Jacks of London's New Partnership With Calm

You are here

Jacks of London have chosen CALM as their official charity for the year. CALM stands for Campaign Against Living Miserably. The Campaign Against Living Miserably exists to prevent male suicide, the leading killer of young men in the UK.

CALM is a campaign and a service for men, about men and focused on men. They offer support and information to men via their website and through their helpline and texting service open seven evenings a week.

At Jacks of London we believe we have the opportunity to help CALM promote their message to our large male audience, generate awareness for their services and in turn help to reduce male suicide in the UK. We would also like to help raise funds for the charity to assist them in continuing their good work.

Each of our five stores held an event on the 14th and 16th June to launch our partnership with CALM. Promotional materials and copies of CALM’s magazine were displayed around the salon, whilst our staff swapped their usual uniforms for t-shirts with the CALM slogan, ‘Save the Male’, and each made a small contribution to the charity for their ‘mufti’ day. Donation boxes were also placed in-store for clients to make a donation if they wished.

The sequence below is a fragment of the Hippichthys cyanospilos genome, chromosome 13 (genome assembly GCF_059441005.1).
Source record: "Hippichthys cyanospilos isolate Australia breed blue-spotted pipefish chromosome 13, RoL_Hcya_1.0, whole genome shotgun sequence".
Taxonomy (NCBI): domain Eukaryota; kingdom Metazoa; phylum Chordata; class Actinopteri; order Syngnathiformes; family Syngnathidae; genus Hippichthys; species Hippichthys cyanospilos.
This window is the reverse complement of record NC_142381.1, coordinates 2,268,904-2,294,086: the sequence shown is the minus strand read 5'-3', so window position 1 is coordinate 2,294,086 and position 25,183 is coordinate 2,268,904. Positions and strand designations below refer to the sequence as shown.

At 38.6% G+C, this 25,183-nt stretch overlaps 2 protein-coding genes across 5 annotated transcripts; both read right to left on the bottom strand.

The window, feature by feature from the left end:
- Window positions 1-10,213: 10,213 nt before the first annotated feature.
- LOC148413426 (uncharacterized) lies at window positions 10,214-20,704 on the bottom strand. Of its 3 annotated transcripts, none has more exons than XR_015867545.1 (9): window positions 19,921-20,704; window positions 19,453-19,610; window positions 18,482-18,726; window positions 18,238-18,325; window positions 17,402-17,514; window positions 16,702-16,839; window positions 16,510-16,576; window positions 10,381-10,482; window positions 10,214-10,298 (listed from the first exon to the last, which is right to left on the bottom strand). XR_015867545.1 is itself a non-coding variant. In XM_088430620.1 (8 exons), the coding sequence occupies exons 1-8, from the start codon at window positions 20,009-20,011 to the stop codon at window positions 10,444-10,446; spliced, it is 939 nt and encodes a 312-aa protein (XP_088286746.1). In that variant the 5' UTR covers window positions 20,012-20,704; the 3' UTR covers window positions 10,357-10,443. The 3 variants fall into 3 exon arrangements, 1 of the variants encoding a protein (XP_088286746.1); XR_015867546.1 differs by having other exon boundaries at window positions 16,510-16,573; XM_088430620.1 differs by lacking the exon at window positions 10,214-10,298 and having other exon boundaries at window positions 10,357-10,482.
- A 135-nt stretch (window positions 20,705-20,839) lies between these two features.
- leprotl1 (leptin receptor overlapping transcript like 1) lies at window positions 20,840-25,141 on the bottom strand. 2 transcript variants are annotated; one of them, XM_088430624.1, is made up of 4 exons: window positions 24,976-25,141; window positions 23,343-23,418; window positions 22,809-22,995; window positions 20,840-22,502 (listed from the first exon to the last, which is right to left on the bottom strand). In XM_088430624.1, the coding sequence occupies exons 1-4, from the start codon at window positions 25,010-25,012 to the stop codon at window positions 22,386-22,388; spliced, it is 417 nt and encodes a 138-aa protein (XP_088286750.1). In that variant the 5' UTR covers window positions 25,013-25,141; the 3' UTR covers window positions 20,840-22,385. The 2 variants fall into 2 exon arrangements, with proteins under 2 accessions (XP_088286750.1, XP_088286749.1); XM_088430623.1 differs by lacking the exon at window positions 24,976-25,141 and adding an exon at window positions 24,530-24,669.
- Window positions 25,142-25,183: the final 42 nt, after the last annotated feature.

To find out more about CALM visit http://www.thecalmzone.net. If you wish to make a donation visit the Jacks of London donation page www.justgiving.com/jacksoflondon or make a donation in any of our five stores.

CALM STATS

  • 76% of suicides* in the UK are male.
  • Suicide is the biggest killer of young men in the UK - bigger than road accidents, murder and HIV/AIDS combined.
  • 3 young men kill themselves every day.
  • 12 men kill themselves every day.
  • The highest suicide rate is in Men aged 35-49.
  • Currently the highest rates of male suicide in England & Ireland are in the 35-39, 40-44 and 45-49 age groups. 

* In the United Kingdom, suicide is defined as deaths given an underlying cause of intentional self-harm or injury/poisoning of undetermined intent. ** Source: ONS, 2011

Related Articles